Image source: Death by Micromanagement: The Zombie Function
... are you a micromanager? If you demonstrate any of these seemingly admirable qualities, there's a big clue that you might be making zombies.
- Do you pride yourself on being "on top of" the projects or your direct reports? Do you have a solid grasp of the details of every project?
- Do you believe that you could perform most of the tasks of your direct reports, and potentially do a better job?
- Do you pride yourself on frequent communication with your employees? Does that communication include asking them for detailed status reports and updates?
- Do you believe that being a manager means that you have more knowledge and skills than your employees, and thus are better equipped to make decisions?
- Do you believe that you care about things (quality, deadlines, etc.) more than your employees?
Answering even a weak "yes" to any one of these might mean you either are--or are in danger of becoming--a micromanager. And once you go down that road, it's tough to return. Kathy Sierra - Death by Micromanagement: The Zombie Function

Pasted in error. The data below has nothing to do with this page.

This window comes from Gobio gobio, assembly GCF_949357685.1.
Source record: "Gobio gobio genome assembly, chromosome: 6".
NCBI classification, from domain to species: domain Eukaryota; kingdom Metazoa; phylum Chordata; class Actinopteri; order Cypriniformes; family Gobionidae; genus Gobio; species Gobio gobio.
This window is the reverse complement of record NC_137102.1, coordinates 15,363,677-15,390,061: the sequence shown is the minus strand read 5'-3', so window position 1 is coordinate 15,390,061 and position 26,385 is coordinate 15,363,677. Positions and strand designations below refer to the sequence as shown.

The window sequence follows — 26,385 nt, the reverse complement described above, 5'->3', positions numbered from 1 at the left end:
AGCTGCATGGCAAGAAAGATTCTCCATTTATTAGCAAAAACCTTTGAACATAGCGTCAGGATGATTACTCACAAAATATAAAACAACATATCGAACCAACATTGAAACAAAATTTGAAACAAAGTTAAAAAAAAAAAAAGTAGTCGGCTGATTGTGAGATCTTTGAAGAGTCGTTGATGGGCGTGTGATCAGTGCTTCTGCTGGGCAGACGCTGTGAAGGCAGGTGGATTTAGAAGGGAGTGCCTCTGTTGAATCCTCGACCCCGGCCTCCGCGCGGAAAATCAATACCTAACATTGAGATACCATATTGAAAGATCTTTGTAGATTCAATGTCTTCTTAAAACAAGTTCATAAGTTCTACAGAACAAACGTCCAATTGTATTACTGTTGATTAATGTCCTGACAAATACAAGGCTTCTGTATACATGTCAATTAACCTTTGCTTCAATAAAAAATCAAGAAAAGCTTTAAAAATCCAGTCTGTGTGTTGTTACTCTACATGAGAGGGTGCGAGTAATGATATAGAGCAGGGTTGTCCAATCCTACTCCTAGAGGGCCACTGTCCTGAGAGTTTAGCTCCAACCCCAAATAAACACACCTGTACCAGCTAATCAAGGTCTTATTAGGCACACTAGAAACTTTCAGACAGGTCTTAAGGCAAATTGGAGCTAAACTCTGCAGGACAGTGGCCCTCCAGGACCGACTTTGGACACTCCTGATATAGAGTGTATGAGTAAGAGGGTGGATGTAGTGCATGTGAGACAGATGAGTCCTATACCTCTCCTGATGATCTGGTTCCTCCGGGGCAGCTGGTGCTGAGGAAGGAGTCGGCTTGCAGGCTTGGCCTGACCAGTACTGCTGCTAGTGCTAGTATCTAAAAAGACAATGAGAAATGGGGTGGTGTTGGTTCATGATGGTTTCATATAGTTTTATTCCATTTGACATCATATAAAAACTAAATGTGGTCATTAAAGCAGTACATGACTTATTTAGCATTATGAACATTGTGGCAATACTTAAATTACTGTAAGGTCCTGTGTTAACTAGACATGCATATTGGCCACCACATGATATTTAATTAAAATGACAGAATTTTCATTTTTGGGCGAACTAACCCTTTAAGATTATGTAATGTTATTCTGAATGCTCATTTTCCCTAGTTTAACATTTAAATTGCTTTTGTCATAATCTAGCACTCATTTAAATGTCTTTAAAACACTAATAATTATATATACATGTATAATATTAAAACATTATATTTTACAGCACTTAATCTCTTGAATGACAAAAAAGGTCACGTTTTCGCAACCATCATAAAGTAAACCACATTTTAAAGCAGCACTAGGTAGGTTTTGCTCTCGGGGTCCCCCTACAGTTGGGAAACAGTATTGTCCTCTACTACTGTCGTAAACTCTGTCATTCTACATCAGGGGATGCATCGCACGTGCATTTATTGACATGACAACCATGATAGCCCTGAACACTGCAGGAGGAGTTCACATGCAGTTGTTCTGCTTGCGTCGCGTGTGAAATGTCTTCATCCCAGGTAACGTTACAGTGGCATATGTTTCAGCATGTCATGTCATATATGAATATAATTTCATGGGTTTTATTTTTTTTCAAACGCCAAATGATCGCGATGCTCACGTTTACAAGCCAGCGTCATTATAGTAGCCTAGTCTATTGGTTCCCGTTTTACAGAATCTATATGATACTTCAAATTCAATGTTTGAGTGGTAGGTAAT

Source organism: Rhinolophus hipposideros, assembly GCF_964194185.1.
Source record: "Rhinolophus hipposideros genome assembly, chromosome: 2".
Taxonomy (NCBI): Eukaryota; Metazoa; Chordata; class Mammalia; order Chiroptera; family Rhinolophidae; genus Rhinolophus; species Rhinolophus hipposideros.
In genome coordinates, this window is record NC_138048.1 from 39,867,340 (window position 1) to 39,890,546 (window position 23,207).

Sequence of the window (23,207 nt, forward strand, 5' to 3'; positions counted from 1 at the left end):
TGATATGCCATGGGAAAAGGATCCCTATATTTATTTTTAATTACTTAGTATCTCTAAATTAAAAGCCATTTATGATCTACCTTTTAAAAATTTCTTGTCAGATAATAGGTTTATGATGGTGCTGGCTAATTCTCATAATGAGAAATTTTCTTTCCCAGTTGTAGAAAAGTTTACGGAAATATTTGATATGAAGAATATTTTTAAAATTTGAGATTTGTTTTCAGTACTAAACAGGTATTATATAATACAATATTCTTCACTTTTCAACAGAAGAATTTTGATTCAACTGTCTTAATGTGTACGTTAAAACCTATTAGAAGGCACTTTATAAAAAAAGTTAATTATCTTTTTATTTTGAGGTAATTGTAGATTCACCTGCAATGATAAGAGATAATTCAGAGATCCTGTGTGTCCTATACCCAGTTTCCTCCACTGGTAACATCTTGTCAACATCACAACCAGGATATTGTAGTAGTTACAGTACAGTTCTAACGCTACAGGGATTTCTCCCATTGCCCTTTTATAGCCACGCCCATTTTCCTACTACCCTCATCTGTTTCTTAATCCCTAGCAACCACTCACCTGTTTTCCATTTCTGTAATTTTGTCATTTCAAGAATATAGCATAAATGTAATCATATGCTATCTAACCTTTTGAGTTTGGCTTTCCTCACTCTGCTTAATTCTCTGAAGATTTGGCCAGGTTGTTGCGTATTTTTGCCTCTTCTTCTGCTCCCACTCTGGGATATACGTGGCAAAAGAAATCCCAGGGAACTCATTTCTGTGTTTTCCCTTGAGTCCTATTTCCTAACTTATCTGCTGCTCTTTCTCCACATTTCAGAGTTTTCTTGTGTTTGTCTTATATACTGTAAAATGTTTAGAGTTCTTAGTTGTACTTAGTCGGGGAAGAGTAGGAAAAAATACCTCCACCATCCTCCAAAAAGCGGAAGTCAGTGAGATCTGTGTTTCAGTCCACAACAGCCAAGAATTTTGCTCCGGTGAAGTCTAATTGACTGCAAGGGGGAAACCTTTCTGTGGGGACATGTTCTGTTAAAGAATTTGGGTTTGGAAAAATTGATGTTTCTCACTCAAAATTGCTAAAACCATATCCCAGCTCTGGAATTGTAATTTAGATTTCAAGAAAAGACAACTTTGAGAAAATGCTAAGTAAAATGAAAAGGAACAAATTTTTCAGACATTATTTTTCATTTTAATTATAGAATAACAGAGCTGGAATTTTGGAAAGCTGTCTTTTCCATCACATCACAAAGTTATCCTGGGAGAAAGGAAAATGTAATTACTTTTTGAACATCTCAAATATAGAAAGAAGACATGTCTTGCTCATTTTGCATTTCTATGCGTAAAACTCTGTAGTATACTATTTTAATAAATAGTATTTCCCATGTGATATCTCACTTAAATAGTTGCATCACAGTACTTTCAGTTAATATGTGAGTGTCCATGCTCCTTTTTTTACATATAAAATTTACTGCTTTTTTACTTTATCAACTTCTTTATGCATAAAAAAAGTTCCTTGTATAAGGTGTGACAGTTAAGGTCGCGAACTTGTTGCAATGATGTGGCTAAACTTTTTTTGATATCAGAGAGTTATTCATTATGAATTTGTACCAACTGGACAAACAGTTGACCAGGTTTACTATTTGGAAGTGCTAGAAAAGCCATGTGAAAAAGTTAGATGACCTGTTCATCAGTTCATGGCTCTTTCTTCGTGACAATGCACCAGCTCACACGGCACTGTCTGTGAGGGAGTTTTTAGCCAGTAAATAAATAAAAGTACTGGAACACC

As I reviewed my old blog posts last week in preparation for writing the second volume of Machines Are the Easy Part; People Are the Hard Part, I ran across the clip above about being a micromanager.
Despite the fact that I have been "managing" people since my first job as a school librarian in 1979, I still have work to do. My basic law of successful supervision has always been: Hire people who don't need to be supervised. For the most part this has worked well. To make it work even better, though, I continue to find that I need to improve the clarity of my expectations. Tough sometimes when working in an area like technology in which deadlines, budgets, and buy-in are all rather, shall we say, flexible
Resisting the urge to micromanage also is more difficult in times when staffing is lean, expectations are high, and the expected rate of change is fast. The old observation "it all flows downhill" kicks in - when the boss/the board/the parents/the public/the teachers, etc. want something done - now.
Being a good manager is akin to being a good teacher - you empower, you help problem-solve, you provide resources, and you help light a path. "I am here to help you be successful" should be the mantra of every manager and teacher. (See The Role of the Plunger.)
As Keillor suggests in the quote below, competent management is probably an oxymoron. But I will keep working on it. For the sake of those whom I "manage."
A lot of us who would have been happier as mechanics went into management. With auto mechanics, there is such a thing as competence. With management? I don't think so. Garrison Keillor